This is my first post on sweetwater and I am a complete novice when it comes to Live Sound. That's why I'm making this thread. lol
About a month and a half ago I was invited to join a local country rock band in town as their new bass player (and as of out last gig a keyboardist). I agreed hastily without knowing that my duties where not just being the bass player. Long story short, the former bassist of the band was also the main sound guy. He was the one who help decide the PA system and all the speakers and such. And now I have to take over that duty... Hooray?!
So my experience with Live Sound and PA is little to none. I understand the basic connections and such but I'm lost when it comes to making EQ adjustments. So I'm asking you, the forum, for advice.
The band consists of 3 guitars (1 electric and 2 acoustic electrics), a Drummer (whom we mic with 3 or so drum mics during bigger shows), 1 main vocal, 2 backing vocals, and me (Bass guitar and Keyboard). Our PA rig is a Behringer Xenyx X2442USB mixer, a Behringer Europower EP4000 power amp to drive our mains, a Peavey power amp *I don't have the specs on hand* to drive our monitors. The mains our 2 Behringer 2x15s and our monitors are 3 Behringer Angled 1x15s.
The major problem that I see with our PA rig is with our connections though. All of the guitars, except for the bass, are going into the mixer directly with 1/4 inch connections, thus making our tone sound flat and colorless. My bass is going into my Markbass amp and using the DI out on the back of the amp to go into the mixer. I hope that this is enough information for you to use and work with. If you need any more info please ask and I'll get back to you asap.
The 1/4" inputs on a mixer are not really meant for plugging an electric guitar direct unless it has active electronics or through a preamp.
I'm not much of a Behringer fan but you work with what you have. Nevertheless, you should be able to get passable results. I would suggest some guitar preamps if you don't have them. Otherwise, just experiment with the EQ at practice for an acceptable tone.
Thank you Dave for your advice. I looked at the bands gear last night at practice and I have this info. So the electric guitar is not active but it is going into a DigiTech multi-effect pedal, a RP25 I believe. So would that be considered a preamp by chance? And if not should I start looking into a DI box or asking my lead guitarist to use his Marshall half stack and we mic it or use a DI in between the head and the cab?
The acoustic guitars do have built in preamps so that should be fine with a straight 1/4 in connection. But if not would my idea of using a DI box be beneficial?
Also after last nights practice I did some work around with the EQs and the tone is sounding a little better, not to my standards but meh in time it will come. But are there any other ways to help with Tone Shaping process? Like for example, looking at getting a rack mounted EQ, or a rack mounted Compressor/Limiter, and/or looking at getting a Exciter?
Originally Posted by Dave Burris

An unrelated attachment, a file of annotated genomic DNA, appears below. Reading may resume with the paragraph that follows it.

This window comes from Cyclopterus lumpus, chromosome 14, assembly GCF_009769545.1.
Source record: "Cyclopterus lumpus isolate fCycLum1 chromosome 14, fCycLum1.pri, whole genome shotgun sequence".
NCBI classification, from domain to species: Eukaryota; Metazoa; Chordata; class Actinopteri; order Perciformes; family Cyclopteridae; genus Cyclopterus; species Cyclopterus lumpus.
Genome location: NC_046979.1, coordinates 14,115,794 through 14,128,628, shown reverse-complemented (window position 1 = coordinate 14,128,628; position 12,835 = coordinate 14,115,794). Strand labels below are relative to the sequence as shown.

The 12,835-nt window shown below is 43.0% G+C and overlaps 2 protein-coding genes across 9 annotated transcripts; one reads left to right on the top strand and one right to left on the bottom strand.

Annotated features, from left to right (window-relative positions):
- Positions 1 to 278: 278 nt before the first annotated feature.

I'm not much of a Behringer fan but you work with what you have.
I totally agree with you. Haha I would rather have a nice JBL rig but meh you got to work with what you have.
The RP255 has a max output of +10 dBu and an output impedance of 500 Ohms, so technically yes this could be considered a preamp.
If your board EQ is not sufficient, then an external EQ for guitar would probably be helpful. A parametric EQ with at least 4 bands would probably be helpful. You should experiment a lot at practice to find the sound you like. Working with the multi-effects device to get a consistent level for various presets would probably also be helpful.
I'm not too sure if your trying to fix the overall eq of the PA or just individually eq each channel to get a good mix, sooo...
For an overall EQ look at the dbx DriveRack PA+. I know that you don't really need speaker management as you're not running tri-amped here, but the EQ, compression and feedback suppression are invaluable if you are the bassist and FOH engineer. The unit and reference mic will take care of pinking the room and with the feedback suppression you shouldn't have to worry about ringing out the room. The unit listens for feedback and will cut the correct band when feedback occurs returning the band to it's original position after a predetermined period of time.
When it comes to getting a good mix with your Behringer, that just takes practice. I would say start out as simply as you can. Zero the board, including effects. Then sound check each channel. See what that sounds like with zero EQ. If it's missing something, say the acoustic has too much bass in it, start slowly rolling off the 80Hz channel till it sounds better. If the singer is too midrangy try boosting the mid and sweeping through your frequency. Once your found the offending frequency cut it out a bit. But keep it simple. 99 times out of 100 your going to be behind the speakers and you're not going to have any real idea of what's going on out there, so keep the band happy with the monitor mix and don't sweat it too much. If it's a really important show and you want to to sound tops for the night try having an audio guy come out and mix for the gig. We could use the work